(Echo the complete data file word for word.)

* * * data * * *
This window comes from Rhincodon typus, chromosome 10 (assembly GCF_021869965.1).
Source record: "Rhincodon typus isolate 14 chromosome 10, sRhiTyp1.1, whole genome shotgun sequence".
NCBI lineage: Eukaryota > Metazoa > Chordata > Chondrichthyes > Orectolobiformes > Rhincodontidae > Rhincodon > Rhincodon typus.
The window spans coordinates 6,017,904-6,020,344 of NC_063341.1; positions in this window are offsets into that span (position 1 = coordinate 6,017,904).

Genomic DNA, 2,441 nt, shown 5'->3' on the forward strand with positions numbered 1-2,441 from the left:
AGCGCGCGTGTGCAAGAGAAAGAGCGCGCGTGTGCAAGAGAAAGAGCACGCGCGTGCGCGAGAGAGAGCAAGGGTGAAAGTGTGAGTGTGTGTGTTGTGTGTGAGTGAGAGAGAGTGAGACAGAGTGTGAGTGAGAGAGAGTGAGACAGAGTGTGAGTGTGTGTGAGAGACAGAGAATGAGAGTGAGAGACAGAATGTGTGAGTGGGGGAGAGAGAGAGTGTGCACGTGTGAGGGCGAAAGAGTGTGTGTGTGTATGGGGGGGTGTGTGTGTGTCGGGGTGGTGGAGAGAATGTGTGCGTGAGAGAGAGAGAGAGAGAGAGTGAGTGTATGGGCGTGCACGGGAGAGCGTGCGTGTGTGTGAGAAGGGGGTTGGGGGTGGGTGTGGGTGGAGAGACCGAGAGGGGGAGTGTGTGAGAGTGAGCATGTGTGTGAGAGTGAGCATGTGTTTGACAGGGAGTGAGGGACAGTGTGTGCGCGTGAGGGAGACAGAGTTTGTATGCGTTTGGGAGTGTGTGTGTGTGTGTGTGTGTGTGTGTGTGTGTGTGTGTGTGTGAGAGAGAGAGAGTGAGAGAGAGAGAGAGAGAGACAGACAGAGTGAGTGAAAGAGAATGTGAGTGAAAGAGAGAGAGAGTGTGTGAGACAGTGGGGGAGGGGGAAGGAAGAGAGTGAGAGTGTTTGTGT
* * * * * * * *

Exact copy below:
This window comes from Rhincodon typus, chromosome 10 (assembly GCF_021869965.1).
Source record: "Rhincodon typus isolate 14 chromosome 10, sRhiTyp1.1, whole genome shotgun sequence".
NCBI lineage: Eukaryota > Metazoa > Chordata > Chondrichthyes > Orectolobiformes > Rhincodontidae > Rhincodon > Rhincodon typus.
The window spans coordinates 6,017,904-6,020,344 of NC_063341.1; positions in this window are offsets into that span (position 1 = coordinate 6,017,904).

Genomic DNA, 2,441 nt, shown 5'->3' on the forward strand with positions numbered 1-2,441 from the left:
AGCGCGCGTGTGCAAGAGAAAGAGCGCGCGTGTGCAAGAGAAAGAGCACGCGCGTGCGCGAGAGAGAGCAAGGGTGAAAGTGTGAGTGTGTGTGTTGTGTGTGAGTGAGAGAGAGTGAGACAGAGTGTGAGTGAGAGAGAGTGAGACAGAGTGTGAGTGTGTGTGAGAGACAGAGAATGAGAGTGAGAGACAGAATGTGTGAGTGGGGGAGAGAGAGAGTGTGCACGTGTGAGGGCGAAAGAGTGTGTGTGTGTATGGGGGGGTGTGTGTGTGTCGGGGTGGTGGAGAGAATGTGTGCGTGAGAGAGAGAGAGAGAGAGAGTGAGTGTATGGGCGTGCACGGGAGAGCGTGCGTGTGTGTGAGAAGGGGGTTGGGGGTGGGTGTGGGTGGAGAGACCGAGAGGGGGAGTGTGTGAGAGTGAGCATGTGTGTGAGAGTGAGCATGTGTTTGACAGGGAGTGAGGGACAGTGTGTGCGCGTGAGGGAGACAGAGTTTGTATGCGTTTGGGAGTGTGTGTGTGTGTGTGTGTGTGTGTGTGTGTGTGTGTGTGTGTGAGAGAGAGAGAGTGAGAGAGAGAGAGAGAGAGACAGACAGAGTGAGTGAAAGAGAATGTGAGTGAAAGAGAGAGAGAGTGTGTGAGACAGTGGGGGAGGGGGAAGGAAGAGAGTGAGAGTGTTTGTGT